First, allow me to list the states that I believe will be the most competitive in the 2012 presidential election: Nevada, Colorado, New Mexico, Minnesota, Iowa, Missouri, Wisconsin, Michigan, Indiana, Ohio, Pennsylvania, New Hampshire, Virginia, North Carolina, and Florida.
A case could be made for including states like Oregon, Arizona, Mississippi, and Georgia on my list of “battleground” states. However, I suspect the first one will stay safely blue, and the remaining three will stay safely red.
So. Using the admittedly somewhat outdated information found here, let’s take a look at the president’s approval numbers in the 15 states I believe are the most competitive:
Nevada - 44 percent (went for Obama in 2008 with 55 percent)
Colorado - 44 percent (went for Obama in 2008 with 54 percent)
New Mexico - 46 percent (went for Obama in 2008 with 57 percent)
Minnesota - 52 percent (went for Obama in 2008 with 54 percent)
Iowa - 49 percent (went for Obama in 2008 with 54 percent)
Missouri - 42 percent (went for McCain in 2008 with 49 percent)
Wisconsin - 50 percent (went for Obama in 2008 with 56 percent)
Indiana - 42 percent (went for Obama in 2008 with 50 percent)
Ohio - 45 percent (went for Obama in 2008 with 52 percent)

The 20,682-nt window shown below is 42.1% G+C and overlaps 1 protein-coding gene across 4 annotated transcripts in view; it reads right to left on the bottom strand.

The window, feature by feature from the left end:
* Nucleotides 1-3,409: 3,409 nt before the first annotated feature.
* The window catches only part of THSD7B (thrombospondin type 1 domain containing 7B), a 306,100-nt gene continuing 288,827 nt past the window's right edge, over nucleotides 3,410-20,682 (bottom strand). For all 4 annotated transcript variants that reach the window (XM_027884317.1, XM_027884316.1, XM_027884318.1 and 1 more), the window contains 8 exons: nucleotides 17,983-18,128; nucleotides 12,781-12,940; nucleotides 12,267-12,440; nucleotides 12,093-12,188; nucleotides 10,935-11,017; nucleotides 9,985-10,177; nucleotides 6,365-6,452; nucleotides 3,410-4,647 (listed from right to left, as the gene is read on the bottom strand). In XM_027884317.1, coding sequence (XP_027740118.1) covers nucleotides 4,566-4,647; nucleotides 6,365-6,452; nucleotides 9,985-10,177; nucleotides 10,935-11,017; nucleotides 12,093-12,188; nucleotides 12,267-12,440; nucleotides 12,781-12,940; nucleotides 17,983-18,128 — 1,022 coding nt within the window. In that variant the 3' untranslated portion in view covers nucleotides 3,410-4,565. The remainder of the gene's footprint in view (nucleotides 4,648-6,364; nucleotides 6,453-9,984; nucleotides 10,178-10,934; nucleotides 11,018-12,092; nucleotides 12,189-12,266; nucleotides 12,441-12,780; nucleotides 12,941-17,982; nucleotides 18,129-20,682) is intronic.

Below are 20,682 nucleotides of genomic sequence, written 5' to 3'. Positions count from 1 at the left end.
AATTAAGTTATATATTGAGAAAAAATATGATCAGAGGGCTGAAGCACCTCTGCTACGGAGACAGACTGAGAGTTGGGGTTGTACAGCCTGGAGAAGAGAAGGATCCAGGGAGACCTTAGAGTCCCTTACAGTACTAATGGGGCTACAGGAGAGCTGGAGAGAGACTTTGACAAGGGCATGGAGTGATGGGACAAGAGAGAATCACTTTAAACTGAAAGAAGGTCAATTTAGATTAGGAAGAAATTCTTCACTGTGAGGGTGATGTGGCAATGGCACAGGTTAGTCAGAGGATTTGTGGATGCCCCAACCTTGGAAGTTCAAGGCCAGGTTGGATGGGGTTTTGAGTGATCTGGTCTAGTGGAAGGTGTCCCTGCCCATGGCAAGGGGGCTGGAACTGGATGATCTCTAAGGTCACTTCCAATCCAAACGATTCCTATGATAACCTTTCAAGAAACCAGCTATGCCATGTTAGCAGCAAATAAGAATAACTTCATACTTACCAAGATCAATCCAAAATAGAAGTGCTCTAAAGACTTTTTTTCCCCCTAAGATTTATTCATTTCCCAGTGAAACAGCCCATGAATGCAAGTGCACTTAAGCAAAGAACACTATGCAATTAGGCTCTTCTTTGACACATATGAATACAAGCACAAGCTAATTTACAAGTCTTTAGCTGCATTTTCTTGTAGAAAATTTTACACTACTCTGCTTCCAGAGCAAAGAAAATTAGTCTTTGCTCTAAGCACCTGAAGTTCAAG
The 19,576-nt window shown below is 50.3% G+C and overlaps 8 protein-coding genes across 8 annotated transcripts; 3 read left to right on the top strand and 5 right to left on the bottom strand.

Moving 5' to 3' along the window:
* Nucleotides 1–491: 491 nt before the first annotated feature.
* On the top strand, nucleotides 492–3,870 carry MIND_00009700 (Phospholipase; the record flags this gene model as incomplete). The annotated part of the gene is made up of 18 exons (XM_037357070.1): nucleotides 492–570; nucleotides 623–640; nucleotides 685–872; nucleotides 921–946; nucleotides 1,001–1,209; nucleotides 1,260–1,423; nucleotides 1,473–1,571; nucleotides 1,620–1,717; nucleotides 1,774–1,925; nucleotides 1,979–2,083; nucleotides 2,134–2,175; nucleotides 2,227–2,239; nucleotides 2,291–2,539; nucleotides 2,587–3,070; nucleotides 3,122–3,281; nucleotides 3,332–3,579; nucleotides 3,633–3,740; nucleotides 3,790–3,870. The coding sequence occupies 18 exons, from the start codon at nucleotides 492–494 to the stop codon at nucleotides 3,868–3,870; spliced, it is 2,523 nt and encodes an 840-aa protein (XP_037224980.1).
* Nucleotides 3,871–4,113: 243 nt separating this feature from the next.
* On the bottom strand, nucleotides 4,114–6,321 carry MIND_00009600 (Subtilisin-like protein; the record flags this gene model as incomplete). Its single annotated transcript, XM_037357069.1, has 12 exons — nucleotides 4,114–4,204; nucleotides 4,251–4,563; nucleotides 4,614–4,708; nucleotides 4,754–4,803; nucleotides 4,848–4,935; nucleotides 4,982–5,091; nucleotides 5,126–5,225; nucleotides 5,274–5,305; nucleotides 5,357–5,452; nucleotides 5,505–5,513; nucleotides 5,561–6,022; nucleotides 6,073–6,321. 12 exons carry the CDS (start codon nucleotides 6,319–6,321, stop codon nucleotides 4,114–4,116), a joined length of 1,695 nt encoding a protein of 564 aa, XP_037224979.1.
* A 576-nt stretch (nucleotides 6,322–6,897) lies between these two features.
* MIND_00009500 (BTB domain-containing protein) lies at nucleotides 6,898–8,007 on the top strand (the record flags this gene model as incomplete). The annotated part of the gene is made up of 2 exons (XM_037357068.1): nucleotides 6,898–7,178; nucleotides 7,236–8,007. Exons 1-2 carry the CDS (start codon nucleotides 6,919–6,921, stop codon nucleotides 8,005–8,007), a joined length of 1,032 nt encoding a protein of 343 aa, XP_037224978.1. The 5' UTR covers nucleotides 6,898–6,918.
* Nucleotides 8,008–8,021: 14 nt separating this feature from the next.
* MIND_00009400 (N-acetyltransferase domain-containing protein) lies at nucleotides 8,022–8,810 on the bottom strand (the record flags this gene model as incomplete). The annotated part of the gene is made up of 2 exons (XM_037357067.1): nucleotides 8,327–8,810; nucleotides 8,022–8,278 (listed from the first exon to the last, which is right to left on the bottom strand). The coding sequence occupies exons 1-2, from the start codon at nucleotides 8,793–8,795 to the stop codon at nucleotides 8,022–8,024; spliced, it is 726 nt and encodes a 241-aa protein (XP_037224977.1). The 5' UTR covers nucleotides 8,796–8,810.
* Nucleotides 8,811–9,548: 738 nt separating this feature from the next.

Pennsylvania - 48 percent (went for Obama in 2008 with 54 percent)
New Hampshire - 40 percent (went for Obama in 2008 with 54 percent)
Virginia - 46 percent (went for Obama in 2008 with 53 percent)
North Carolina - 46 percent (went for Obama in 2008 with 50 percent)
Florida - 47 percent (went for Obama in 2008 with 51 percent)
There are a few things I noticed about the above data. First, 14 of the 15 battleground states went for Obama in 2008. So he is essentially on defense in those states. The one state McCain won in 2008 that I consider to be competitive in 2012 is Missouri, where the president’s poll numbers now stand in the low 40s.
Next, in every single one of the 15 states listed above, President Obama’s approval ratings according to Gallup are lower than the percentage of the vote he received in 2008. He has seen double-digit declines in Nevada, Colorado, New Mexico, and New Hampshire. So he has seen his support collapse in all three battleground states that are located west of the Mississippi River as well as the lone battleground state in New England. His support is down just two points in Minnesota and only four points in both North Carolina and Florida. The remaining eight states have all seen declines of between five and eight percent.
Finally, Obama won 28 states and 365 Electoral College votes in 2008. Assuming the Republican nominee won each of these battleground states, Obama would win just 14 states and 186 Electoral College votes while his Republican opponent would win 352. So even if every one of the competitive states goes red in 2012, the GOP landslide would not be as large as the landslide Obama won in 2008. Interesting.Powered by Sidelines